Tough tran­si­tion

Prop­erty de­vel­op­ers and real es­tate agents take note

Finweek English Edition - - MONEY CLINIC - LEANI WES­SELS leani.wes­sels@fin­week.co.za

ES­TATE AGENTS and de­vel­op­ers have a lit­tle over two months to get used to dra­matic changes South Africa’s new Con­sumer Pro­tec­tion Act will bring to the prop­erty in­dus­try. Start­ing at end-March, de­vel­op­ers will be bound to wa­ter­tight con­tracts, and real es­tate agen­cies can face hefty fines for us­ing am­bigu­ous terms such as “cosy” and “im­mac­u­late” in their ad­ver­tis­ing. The max­i­mum penal­ties for trans­gres­sions pre­scribed by the Act should serve as a huge de­ter­rent to sell­ers mar­ket­ing or sell­ing prop­erty of shoddy qual­ity, says Web­ber Wentzel’s Trudie Broek­mann, who says al­though it serves to pro­tect prop­erty buy­ers, its re­quire­ments will be a tough tran­si­tion for un­scrupu­lous de­vel­op­ers and es­tate agents.

The Act will pro­tect house buy­ers in a sim­i­lar way to other con­sumers and at first glance looks very much like a wish list from any home­owner who has ever had to deal with builders. One of the biggest changes the Act brings to the prop­erty sales sec­tor is the stip­u­la­tion that voet­stoot clauses that breach a con­sumer’s right to prop­erty which is fit for its pur­pose and in good work­ing or­der are pro­hib­ited by the Act.

If the trans­ac­tion re­sults from di­rect mar­ket­ing, the con­sumer is also en­ti­tled to a cool­ing-off pe­riod of five days af­ter the prop­erty has been reg­is­tered at the Deeds Of­fice. Prop­erty buy­ers will be able to can­cel such a con­tract with­out penalty – and with­out giv­ing a rea­son.

An­other pos­si­ble blow to es­pe­cially the smaller real es­tate agen­cies is the stip­u­la­tion that if a prop­erty is of in­fe­rior qual­ity or there are ma­jor de­fects, such as bro­ken plumb­ing, the buyer has the right for six months af­ter trans­fer to re­turn the prop­erty to the seller with­out penalty and at the seller’s ex­pense and risk. Banks will also need to be more crit­i­cal of what de­vel­op­ers deem will be their “bank­able sales” when they look at their risk, as buy­ers have the right to can­cel a sale agree­ment and re­turn the prop­erty to the seller.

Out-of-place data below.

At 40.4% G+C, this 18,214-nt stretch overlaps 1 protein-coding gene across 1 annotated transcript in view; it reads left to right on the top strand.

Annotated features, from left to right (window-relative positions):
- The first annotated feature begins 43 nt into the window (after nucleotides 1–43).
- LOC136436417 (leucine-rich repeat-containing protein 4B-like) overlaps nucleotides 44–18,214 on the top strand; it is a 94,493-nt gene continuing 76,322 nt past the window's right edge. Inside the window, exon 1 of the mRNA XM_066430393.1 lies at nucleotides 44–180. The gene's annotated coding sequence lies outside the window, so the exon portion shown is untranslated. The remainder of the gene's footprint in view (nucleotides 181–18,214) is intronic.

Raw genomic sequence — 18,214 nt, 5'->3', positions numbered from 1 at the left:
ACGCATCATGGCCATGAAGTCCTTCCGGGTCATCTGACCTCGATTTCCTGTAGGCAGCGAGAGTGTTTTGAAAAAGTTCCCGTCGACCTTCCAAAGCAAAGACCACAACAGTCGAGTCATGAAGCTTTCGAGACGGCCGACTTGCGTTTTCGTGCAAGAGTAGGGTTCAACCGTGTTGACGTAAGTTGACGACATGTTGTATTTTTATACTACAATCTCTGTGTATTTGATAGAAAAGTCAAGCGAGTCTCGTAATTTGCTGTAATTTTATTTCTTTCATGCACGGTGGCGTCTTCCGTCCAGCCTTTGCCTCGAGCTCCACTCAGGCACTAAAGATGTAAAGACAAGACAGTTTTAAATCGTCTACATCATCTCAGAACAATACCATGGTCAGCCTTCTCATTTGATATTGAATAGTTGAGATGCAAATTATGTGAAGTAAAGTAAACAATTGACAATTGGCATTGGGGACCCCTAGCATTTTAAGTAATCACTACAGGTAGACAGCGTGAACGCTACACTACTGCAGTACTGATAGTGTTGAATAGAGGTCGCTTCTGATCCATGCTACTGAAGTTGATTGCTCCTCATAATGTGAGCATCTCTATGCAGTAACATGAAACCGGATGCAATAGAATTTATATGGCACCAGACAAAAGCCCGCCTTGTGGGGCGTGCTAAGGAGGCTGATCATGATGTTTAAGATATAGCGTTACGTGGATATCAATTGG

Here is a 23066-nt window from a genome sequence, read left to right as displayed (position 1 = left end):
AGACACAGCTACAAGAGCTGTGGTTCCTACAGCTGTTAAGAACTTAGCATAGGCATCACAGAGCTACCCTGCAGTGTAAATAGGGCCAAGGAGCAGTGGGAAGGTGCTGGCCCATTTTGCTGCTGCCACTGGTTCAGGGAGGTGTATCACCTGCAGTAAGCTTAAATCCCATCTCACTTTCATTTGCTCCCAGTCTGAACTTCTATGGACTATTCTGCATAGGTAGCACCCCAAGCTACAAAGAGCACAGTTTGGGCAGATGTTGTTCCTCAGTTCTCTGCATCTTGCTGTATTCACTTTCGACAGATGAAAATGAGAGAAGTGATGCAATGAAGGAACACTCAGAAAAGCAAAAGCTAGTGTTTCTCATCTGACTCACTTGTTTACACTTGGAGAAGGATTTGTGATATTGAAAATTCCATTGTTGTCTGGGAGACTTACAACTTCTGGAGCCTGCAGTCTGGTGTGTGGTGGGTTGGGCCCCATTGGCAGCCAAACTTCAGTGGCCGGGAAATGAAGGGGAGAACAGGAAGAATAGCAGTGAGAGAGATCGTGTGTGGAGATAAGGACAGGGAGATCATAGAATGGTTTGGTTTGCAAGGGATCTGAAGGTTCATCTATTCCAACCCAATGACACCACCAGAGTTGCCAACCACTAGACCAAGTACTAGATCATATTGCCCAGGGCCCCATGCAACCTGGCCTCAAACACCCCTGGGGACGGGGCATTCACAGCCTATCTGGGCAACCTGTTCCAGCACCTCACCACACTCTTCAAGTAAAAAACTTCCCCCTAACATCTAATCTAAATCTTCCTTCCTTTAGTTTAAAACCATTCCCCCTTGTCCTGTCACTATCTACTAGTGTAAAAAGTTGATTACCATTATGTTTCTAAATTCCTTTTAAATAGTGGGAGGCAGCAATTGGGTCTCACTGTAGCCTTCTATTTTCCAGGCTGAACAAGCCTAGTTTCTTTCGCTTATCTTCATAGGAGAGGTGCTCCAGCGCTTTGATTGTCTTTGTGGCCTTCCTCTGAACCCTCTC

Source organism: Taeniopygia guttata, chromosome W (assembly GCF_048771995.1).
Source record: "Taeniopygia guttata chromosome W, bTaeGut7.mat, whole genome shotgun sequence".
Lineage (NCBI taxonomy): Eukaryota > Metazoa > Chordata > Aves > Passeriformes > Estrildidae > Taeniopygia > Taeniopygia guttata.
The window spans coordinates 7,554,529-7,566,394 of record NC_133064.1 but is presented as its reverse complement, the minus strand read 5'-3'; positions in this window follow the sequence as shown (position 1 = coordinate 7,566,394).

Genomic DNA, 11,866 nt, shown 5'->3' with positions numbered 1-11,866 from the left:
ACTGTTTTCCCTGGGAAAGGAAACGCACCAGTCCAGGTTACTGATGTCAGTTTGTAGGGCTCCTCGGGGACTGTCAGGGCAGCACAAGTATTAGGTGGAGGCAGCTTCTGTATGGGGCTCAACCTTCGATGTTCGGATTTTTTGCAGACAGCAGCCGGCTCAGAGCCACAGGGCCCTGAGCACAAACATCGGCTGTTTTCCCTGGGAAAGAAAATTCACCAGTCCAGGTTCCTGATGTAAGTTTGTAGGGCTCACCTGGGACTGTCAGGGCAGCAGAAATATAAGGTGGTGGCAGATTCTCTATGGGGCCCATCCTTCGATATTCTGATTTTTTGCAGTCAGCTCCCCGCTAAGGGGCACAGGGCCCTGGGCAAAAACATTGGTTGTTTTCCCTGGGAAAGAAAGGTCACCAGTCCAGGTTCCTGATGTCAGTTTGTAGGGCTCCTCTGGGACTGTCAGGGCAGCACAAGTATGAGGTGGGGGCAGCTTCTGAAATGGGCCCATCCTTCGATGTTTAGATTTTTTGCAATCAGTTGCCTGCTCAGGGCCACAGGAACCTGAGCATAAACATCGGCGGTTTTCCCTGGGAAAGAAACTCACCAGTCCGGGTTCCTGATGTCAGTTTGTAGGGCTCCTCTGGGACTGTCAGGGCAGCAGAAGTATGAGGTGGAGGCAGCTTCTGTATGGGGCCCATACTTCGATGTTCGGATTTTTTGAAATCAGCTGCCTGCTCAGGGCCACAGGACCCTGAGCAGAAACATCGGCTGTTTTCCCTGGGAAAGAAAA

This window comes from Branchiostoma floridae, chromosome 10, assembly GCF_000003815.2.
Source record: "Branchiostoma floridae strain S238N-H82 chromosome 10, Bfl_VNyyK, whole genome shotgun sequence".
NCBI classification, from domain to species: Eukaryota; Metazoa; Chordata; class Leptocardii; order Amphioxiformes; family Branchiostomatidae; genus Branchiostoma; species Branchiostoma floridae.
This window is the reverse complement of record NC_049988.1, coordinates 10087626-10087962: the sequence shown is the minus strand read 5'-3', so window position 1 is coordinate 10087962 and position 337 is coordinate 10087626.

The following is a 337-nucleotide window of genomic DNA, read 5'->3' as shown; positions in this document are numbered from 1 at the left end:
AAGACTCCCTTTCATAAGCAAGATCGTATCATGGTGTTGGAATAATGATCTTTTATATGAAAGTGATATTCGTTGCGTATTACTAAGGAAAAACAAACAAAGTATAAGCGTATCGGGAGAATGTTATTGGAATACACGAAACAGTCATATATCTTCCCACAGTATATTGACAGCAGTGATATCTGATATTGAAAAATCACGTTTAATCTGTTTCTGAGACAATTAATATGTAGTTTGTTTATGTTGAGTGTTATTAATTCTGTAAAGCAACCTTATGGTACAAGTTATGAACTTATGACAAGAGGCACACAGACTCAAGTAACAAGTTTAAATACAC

It’s im­por­tant to note the Act only ap­plies to sell­ers who act in the or­di­nary course of their busi­ness, such as de­vel­op­ers or real es­tate agents, says Broek­mann.

Adrian Goslett, CEO of real es­tate agency RE/MAX, says the group hired con­sul­tants to make sure its work­ings are in line with the Act’s spec­i­fi­ca­tions – an ex­pense a smaller, pri­vate real es­tate agency may not be able to af­ford. “We’ve pre­pared our­selves and don’t ex­pect it to be a ma­jor is­sue. There are many pos­i­tives for con­sumers but we’ll have to wait and see how it’s in­ter­preted by the courts,” says Goslett.

What gives the Act teeth is the stip­u­la­tion that a dis­grun­tled buyer doesn’t need to ap­proach a court but can re­fer the is­sue to the Na­tional Con­sumer Tri­bunal, a rel­e­vant om­buds­man or a con­sumer court – mak­ing it an ac­ces­si­ble and cheap rem­edy. Other Act stip­u­la­tions: Es­tate agents will no longer be able to in­sert a clause that has the ef­fect that the buyer for­feits his de­posit if the sale is can­celled for any rea­son out­side his con­trol.

If the deed of sale doesn’t spec­ify the buyer is li­able for the costs, the risk of trans­fer takes place at the seller’s cost and risk. The buyer has the right to can­cel the agree­ment with­out penalty if the seller’s con­veyancer ten­ders trans­fer at a dif­fer­ent time (ei­ther ear­lier or later) than spec­i­fied in the deed of sale.

An in­di­vid­ual who buys a prop­erty “off plan” may at any time can­cel the trans­ac­tion. The de­vel­oper may charge a rea­son­able can­cel­la­tion fee.

“Off plan” prop­er­ties and de­signs need to con­form ex­actly to their show houses or spec­i­fi­ca­tions as pre­sented to buy­ers.

A prop­erty may not be dis­played with­out a buy­ing price, whether on the “For sale” sign or in the es­tate agency’s brochure.

THE ACT A home­owner’s wish list

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